Organizing and mobilizing for peace in a militarized context is a challenge for grassroots women activists who feel the pressure of an authoritarian state. They also face challenges in securing international funding.

 

South Sudanese grassroots women organizations
Women’s Monthly Forum, Displaced Women Groups, Association of Media Women in South Sudan, South Sudan Women Empowerment Network, CEPO, Eve Organisation, Women Peace Association, Women Child Development Project, Voice of Women for Peace and Faith, South Sudanese Network for Democracy & Elections (SSuNDE), South Sudanese Women with Disabilities Association

Ensuring that grassroots women’s voices reach formal peace negotiations

The South Sudan Women Coalition (40 groups and organizations, including women refugees in the diaspora) is a forum for continuous dialogue between grassroots’ women activists and women at the table. The coalition enabled grassroots activists to influence the formal peacebuilding process. A joint South Sudan Women Position on the Promotion of Durable Peace and Reconciliation in South Sudan was developed in September 2017 to guide the engagement of the “women at the table”. The coalition instituted a “preparation mechanism” before each session of the peace talks and a “feedback mechanism” after the peace talks.  This allowed grassroots women’s organizations to continuously remind the ‘women at the table’ about key concerns and their accountability to a broader group of grassroots activists, leaders and women in South Sudan.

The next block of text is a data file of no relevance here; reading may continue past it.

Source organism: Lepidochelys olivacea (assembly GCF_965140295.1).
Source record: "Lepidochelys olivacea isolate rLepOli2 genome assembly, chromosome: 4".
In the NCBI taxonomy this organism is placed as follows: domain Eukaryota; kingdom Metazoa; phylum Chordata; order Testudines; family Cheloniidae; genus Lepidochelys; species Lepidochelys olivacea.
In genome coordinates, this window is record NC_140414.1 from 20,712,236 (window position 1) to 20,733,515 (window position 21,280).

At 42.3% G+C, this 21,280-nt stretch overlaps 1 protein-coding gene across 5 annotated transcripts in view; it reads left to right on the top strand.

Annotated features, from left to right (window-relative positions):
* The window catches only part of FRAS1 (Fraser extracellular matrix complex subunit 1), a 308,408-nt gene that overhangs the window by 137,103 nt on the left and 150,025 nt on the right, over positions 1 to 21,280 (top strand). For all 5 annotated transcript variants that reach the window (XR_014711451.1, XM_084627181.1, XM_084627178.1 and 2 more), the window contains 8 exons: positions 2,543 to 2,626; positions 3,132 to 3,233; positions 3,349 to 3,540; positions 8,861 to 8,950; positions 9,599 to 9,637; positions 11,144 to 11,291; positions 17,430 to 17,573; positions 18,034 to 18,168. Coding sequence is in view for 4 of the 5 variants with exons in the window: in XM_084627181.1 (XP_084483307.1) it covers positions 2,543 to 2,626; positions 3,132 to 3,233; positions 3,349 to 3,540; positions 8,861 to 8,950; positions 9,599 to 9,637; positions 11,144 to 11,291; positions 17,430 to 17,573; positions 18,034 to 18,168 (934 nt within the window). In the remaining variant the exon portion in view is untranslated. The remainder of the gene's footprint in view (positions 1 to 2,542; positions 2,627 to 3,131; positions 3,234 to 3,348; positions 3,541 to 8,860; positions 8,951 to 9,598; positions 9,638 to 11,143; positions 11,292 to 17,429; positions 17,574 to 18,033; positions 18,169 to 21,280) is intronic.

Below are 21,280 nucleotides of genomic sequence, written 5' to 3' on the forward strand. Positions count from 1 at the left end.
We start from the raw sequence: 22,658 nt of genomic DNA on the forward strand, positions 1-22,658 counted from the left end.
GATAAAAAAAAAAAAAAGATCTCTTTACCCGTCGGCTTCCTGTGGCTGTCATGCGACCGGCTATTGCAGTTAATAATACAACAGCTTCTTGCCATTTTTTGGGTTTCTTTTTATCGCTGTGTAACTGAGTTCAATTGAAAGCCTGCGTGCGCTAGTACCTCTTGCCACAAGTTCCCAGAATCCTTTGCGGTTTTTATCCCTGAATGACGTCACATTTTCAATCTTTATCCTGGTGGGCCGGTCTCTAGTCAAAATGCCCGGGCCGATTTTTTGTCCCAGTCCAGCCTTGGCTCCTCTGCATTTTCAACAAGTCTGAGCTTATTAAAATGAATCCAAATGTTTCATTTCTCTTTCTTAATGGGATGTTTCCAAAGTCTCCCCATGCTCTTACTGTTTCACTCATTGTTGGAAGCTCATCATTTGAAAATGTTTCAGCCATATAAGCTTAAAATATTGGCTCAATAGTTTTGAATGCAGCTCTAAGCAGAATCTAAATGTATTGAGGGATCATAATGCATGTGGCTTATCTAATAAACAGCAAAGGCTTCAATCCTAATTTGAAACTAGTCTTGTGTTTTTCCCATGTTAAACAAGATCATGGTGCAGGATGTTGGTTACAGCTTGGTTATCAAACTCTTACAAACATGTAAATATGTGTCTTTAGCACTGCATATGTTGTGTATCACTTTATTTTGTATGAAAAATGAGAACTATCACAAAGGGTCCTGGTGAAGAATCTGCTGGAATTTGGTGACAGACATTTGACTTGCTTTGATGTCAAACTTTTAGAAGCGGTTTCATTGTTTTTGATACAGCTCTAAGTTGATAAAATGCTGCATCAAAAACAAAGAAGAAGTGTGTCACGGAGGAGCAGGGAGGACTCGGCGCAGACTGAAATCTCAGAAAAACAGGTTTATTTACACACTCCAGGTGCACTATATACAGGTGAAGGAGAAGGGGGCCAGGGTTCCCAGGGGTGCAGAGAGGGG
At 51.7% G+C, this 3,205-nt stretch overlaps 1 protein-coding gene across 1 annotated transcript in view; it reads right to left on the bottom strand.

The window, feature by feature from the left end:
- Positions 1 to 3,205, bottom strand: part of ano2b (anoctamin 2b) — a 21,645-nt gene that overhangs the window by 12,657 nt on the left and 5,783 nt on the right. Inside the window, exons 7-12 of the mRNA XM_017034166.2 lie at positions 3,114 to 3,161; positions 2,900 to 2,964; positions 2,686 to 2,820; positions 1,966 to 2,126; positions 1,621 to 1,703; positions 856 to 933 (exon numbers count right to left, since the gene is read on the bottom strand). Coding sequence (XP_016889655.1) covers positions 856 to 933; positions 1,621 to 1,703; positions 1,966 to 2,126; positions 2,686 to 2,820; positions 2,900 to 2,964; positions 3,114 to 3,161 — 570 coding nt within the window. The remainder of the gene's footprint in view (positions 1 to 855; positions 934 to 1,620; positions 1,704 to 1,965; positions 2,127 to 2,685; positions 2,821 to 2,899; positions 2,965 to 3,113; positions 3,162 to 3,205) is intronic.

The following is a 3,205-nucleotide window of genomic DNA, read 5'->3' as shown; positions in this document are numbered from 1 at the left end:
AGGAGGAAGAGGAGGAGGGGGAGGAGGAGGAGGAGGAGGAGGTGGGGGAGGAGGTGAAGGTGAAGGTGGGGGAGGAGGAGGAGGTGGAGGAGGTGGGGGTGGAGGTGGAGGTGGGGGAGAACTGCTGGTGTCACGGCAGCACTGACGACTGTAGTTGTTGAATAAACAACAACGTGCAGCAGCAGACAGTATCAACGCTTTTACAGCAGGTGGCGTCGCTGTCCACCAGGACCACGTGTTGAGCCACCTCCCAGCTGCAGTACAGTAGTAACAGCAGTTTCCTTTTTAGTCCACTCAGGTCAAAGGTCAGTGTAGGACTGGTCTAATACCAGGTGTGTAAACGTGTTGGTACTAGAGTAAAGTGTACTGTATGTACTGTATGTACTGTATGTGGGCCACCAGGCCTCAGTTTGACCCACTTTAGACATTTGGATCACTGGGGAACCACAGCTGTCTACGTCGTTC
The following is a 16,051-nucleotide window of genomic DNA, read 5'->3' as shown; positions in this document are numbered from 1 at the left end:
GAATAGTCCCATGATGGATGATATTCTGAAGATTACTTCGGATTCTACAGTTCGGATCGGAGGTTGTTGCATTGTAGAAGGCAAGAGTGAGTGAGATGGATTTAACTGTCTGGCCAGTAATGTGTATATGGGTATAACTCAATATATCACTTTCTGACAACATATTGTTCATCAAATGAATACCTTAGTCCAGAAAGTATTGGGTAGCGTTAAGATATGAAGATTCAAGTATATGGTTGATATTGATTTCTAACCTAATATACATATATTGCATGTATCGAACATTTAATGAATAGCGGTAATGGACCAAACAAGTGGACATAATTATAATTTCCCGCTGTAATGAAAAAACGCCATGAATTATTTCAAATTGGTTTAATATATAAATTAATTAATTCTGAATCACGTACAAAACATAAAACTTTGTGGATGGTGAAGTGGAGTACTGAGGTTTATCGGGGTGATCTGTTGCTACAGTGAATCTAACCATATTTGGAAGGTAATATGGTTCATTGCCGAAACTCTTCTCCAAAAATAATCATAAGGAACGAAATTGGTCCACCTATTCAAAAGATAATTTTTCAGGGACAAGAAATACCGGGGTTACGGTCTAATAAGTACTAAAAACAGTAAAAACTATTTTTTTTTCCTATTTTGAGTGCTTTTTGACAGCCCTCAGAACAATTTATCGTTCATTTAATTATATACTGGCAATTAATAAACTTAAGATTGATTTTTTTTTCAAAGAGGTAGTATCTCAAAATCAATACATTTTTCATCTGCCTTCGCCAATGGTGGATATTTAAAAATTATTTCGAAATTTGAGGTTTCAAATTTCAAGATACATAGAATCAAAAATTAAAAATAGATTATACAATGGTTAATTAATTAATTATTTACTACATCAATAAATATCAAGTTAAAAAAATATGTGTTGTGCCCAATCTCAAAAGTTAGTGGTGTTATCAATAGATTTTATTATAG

Photos courtesy of Isis-WICCE.

Higher representation of women in all aspects of peacebuilding, including formal talks, is crucial to developing sustainable peace. In May 2018, alongside the formal peace talks, the South Sudan Women Coalition released a statement calling for 35% representation, a crucial development to putting women’s concerns on the peace negotiations agenda. This call was granted and has had positive ramifications for the peacebuilding process and the inclusion and acknowledgement of women in reconstructing South Sudan.